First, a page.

Letters to Media

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NBAA Letter to The New York Times

The New York Times
To the Editor:

Re "The Private Way Around the Checkpoints," by Joe Sharkey (On the Road column, Business Day, Nov. 9):

There are a host of initiatives that ensure business aviation security - measures well understood by Transportation Security Administration officials.

For instance, general aviation pilots and aircraft owners are vetted against terrorist watch lists, and pilots are required to hold a tamper-proof ID issued by the government.

Foreign citizens seeking certain types of flight training in the United States undergo fingerprint-based background checks. An Airport Watch program, with a toll-free number, is in place for reporting suspicious activity to federal officials. The Treasury Department monitors the parties involved in aircraft buying and selling for security issues.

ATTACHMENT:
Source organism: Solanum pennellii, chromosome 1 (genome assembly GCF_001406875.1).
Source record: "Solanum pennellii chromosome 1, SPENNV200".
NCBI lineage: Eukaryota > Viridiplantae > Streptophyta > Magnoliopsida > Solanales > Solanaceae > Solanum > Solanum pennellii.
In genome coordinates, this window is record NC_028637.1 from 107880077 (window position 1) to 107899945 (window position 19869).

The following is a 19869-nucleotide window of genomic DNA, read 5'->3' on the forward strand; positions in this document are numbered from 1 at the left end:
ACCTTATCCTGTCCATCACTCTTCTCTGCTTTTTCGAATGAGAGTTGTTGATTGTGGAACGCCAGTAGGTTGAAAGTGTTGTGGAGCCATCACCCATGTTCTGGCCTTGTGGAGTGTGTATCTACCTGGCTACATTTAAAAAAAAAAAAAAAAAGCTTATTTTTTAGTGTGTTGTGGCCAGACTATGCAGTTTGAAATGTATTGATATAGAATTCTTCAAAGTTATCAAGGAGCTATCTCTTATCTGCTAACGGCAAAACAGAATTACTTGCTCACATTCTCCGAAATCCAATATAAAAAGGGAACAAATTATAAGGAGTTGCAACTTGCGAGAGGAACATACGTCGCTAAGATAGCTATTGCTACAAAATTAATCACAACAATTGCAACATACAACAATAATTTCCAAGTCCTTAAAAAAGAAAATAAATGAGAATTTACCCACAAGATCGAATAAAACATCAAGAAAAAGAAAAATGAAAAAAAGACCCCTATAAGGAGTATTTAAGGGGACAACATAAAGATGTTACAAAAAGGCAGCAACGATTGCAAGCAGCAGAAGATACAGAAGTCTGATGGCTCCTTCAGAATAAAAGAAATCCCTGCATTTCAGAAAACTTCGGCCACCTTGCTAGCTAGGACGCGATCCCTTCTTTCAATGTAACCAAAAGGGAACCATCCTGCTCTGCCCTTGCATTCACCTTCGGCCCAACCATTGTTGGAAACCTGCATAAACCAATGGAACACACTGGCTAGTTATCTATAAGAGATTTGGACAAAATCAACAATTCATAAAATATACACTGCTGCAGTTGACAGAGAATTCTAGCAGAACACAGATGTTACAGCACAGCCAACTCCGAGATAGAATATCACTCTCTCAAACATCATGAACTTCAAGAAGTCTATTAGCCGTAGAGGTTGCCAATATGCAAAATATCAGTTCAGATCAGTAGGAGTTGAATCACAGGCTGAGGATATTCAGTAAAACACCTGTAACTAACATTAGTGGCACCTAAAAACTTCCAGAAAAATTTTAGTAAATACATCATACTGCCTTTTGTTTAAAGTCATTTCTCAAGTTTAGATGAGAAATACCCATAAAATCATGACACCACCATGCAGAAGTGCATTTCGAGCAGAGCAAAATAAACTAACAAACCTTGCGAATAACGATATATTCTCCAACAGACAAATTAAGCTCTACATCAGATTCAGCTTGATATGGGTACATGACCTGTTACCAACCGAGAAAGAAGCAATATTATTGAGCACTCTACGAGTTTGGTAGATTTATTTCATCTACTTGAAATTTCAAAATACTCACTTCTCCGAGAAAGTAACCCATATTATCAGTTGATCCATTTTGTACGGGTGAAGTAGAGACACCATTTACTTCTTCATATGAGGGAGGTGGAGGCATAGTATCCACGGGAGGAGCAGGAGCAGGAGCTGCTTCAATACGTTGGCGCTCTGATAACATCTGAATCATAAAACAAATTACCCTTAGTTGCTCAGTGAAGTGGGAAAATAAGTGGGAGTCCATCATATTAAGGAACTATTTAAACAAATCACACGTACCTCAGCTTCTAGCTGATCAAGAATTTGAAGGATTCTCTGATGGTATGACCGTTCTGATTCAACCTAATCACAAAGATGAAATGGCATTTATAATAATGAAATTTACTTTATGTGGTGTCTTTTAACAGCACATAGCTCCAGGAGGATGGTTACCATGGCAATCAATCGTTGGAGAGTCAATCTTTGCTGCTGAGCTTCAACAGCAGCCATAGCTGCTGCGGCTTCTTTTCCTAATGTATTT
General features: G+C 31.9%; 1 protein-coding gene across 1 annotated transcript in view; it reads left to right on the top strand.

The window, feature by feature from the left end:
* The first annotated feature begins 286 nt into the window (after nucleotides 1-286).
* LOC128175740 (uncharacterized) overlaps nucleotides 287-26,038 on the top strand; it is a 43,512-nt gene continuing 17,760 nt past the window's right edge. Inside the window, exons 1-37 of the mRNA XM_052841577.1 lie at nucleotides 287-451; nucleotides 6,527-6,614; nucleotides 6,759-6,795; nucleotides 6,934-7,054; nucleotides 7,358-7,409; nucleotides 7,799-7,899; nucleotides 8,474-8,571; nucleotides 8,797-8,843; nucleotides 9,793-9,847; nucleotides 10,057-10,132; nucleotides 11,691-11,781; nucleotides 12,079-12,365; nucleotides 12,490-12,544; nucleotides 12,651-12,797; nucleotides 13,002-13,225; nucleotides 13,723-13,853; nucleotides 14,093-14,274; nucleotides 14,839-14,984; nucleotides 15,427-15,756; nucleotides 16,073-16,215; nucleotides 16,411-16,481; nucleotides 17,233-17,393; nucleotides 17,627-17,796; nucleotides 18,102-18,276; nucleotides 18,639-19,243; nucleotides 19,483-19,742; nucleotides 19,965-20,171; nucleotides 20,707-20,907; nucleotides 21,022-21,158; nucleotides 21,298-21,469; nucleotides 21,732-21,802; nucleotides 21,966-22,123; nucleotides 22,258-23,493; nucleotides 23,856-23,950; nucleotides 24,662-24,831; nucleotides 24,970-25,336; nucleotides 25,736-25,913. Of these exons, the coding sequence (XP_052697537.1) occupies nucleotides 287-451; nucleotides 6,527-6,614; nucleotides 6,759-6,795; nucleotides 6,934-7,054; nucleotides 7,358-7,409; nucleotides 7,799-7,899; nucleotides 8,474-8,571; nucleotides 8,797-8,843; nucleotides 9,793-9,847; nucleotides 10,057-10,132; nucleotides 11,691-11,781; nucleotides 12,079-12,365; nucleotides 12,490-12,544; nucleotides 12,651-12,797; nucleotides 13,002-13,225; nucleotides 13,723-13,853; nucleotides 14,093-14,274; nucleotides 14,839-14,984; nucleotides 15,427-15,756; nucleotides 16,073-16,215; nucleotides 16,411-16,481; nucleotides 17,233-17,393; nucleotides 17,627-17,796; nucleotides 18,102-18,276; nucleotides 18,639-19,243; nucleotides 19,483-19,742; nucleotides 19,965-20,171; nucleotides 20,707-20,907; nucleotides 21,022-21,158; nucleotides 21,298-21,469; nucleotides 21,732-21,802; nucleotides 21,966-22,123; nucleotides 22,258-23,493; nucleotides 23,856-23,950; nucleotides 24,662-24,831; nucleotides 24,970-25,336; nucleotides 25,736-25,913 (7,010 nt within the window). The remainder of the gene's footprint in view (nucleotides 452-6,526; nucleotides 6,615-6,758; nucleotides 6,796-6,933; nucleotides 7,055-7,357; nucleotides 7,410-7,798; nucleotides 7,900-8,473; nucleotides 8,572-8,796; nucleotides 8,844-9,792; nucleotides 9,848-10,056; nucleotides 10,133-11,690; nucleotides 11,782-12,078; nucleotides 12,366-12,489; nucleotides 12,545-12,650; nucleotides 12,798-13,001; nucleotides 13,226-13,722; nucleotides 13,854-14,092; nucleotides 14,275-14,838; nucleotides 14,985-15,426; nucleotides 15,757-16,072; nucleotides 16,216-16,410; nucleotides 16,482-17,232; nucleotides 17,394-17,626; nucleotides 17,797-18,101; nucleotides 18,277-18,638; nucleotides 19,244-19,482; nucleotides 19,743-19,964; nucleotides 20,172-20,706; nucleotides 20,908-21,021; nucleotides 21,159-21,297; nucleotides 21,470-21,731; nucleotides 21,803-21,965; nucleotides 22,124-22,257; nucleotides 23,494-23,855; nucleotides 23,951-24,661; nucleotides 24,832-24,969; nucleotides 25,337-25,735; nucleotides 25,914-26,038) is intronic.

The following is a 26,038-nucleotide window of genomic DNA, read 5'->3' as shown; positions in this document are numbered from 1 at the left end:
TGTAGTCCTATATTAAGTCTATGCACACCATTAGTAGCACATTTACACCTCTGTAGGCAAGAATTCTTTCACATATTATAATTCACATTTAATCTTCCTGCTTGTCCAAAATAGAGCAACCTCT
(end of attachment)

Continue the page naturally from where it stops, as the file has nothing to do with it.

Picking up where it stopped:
These and other measures have hardened business aviation against security threats. The industry will continue working with federal officials to evaluate further enhancements, and help the T.S.A. put scarce resources where they can be best utilized.

Doug Carr
Washington, Nov. 10, 2010

The writer is the vice president for safety, security and regulation at the National Business Aviation Association.

Another Letter Published in Response to The New York Times Column

The New York Times
To the Editor:

Initially I was rather frightened by the prospect of someone using a private plane in a terrorist plot. But then I realized that commercial airliners and private airliners are two very different matters.

If the government, as it proposes, expands the pool of private aircraft operators that would require security programs, what would be next?

We would be allowing the government to begin regulating a citizen's use of a privately owned vehicle. If so, what is to stop officials from regulating what we carry in our cars on our daily commutes?

John S. Hale IV
New York, Nov. 9, 2010